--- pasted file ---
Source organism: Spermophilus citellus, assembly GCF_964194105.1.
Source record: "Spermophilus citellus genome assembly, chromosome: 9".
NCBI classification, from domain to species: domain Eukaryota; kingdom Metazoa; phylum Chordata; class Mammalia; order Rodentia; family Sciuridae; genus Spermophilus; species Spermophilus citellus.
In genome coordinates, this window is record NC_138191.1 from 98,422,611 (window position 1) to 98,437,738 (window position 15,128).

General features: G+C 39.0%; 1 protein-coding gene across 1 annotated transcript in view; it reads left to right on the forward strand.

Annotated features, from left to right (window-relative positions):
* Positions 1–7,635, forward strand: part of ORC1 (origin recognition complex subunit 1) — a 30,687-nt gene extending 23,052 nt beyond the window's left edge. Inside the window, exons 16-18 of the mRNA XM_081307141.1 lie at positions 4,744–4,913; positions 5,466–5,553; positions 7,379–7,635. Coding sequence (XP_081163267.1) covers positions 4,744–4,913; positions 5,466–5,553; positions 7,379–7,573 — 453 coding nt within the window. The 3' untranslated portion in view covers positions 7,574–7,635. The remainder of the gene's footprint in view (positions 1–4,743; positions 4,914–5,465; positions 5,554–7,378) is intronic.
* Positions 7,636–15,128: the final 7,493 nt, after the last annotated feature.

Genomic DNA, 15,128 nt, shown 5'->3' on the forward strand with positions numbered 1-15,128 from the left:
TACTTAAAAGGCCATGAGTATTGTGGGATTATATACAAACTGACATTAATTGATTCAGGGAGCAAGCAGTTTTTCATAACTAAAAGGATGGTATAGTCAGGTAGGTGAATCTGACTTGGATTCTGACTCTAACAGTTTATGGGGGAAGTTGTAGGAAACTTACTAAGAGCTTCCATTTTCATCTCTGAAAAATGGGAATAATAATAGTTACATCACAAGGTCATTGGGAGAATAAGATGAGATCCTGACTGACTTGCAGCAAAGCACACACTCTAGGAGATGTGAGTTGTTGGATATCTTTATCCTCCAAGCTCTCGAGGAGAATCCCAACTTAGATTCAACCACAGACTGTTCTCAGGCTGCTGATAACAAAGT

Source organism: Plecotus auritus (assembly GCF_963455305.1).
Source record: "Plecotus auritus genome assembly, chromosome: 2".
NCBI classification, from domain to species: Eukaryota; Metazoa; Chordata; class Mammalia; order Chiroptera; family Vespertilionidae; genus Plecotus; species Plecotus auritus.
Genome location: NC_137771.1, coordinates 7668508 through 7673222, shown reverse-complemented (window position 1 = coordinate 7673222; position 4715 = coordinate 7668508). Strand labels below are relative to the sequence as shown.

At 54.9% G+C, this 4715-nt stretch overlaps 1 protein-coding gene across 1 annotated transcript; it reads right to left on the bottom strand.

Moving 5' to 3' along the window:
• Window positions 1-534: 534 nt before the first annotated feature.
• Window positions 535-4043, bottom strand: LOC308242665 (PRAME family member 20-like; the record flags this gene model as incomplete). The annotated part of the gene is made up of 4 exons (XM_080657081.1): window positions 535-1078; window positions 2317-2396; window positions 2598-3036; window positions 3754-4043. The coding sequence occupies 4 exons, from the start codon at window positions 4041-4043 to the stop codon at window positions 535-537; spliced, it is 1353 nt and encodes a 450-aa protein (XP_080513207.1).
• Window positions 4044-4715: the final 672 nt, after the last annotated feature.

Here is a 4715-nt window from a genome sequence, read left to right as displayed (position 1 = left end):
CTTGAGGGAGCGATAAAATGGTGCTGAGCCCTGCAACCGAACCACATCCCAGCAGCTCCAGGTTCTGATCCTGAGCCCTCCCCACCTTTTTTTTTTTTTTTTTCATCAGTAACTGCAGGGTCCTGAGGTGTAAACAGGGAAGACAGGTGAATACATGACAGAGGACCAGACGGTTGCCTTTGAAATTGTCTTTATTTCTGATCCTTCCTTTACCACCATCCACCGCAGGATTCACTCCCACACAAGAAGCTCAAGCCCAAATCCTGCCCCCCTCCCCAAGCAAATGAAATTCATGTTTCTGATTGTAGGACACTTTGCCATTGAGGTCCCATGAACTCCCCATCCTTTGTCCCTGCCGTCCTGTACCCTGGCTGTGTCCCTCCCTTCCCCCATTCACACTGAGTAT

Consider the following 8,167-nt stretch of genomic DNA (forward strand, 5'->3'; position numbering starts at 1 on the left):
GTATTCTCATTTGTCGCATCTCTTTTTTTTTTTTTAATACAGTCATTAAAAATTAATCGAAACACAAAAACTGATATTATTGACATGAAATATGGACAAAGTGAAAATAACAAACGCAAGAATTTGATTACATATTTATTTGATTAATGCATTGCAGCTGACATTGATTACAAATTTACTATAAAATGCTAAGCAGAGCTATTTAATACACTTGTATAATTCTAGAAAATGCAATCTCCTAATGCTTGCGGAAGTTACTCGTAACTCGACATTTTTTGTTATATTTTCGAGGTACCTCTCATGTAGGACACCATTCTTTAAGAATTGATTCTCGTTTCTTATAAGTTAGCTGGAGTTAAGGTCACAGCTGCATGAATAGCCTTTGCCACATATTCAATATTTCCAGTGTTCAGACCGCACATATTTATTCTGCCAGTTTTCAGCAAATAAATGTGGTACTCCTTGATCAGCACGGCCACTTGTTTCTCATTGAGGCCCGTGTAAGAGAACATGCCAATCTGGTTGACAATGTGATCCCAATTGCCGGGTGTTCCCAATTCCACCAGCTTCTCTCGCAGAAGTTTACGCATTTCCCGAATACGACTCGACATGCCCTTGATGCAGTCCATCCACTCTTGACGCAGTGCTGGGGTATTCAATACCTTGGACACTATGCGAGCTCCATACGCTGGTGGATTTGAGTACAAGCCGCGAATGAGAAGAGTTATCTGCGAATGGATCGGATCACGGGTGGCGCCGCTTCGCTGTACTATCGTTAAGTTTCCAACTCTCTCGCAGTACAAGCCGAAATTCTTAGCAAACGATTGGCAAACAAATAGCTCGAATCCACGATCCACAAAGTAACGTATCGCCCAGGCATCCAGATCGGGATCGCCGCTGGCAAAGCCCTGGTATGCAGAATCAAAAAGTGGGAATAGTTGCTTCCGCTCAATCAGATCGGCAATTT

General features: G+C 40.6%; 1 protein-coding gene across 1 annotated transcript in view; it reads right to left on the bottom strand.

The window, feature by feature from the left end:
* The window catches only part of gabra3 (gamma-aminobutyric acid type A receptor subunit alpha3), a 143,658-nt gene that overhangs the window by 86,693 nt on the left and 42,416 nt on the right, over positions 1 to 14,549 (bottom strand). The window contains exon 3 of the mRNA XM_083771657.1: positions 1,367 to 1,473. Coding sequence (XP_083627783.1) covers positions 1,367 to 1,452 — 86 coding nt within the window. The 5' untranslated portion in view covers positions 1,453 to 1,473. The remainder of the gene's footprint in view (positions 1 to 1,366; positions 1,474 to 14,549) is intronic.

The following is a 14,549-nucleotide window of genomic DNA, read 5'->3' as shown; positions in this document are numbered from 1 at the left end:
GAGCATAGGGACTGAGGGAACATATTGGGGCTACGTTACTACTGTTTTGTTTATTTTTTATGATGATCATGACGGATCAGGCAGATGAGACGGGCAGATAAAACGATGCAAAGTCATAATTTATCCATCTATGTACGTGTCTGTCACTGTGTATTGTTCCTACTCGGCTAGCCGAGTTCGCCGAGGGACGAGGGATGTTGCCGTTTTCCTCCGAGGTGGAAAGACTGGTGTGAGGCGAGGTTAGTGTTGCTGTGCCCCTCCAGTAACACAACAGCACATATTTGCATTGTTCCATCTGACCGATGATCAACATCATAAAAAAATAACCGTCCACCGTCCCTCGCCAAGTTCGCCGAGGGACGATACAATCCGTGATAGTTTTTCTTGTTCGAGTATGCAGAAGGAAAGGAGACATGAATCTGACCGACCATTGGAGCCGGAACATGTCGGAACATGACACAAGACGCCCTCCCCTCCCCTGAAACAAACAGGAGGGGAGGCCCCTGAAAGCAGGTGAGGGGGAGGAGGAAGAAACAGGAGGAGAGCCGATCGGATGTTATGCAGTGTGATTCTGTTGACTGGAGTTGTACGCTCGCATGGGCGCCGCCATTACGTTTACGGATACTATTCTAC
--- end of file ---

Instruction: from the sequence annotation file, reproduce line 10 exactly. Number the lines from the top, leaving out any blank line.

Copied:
TACTTAAAAGGCCATGAGTATTGTGGGATTATATACAAACTGACATTAATTGATTCAGGGAGCAAGCAGTTTTTCATAACTAAAAGGATGGTATAGTCAGGTAGGTGAATCTGACTTGGATTCTGACTCTAACAGTTTATGGGGGAAGTTGTAGGAAACTTACTAAGAGCTTCCATTTTCATCTCTGAAAAATGGGAATAATAATAGTTACATCACAAGGTCATTGGGAGAATAAGATGAGATCCTGACTGACTTGCAGCAAAGCACACACTCTAGGAGATGTGAGTTGTTGGATATCTTTATCCTCCAAGCTCTCGAGGAGAATCCCAACTTAGATTCAACCACAGACTGTTCTCAGGCTGCTGATAACAAAGT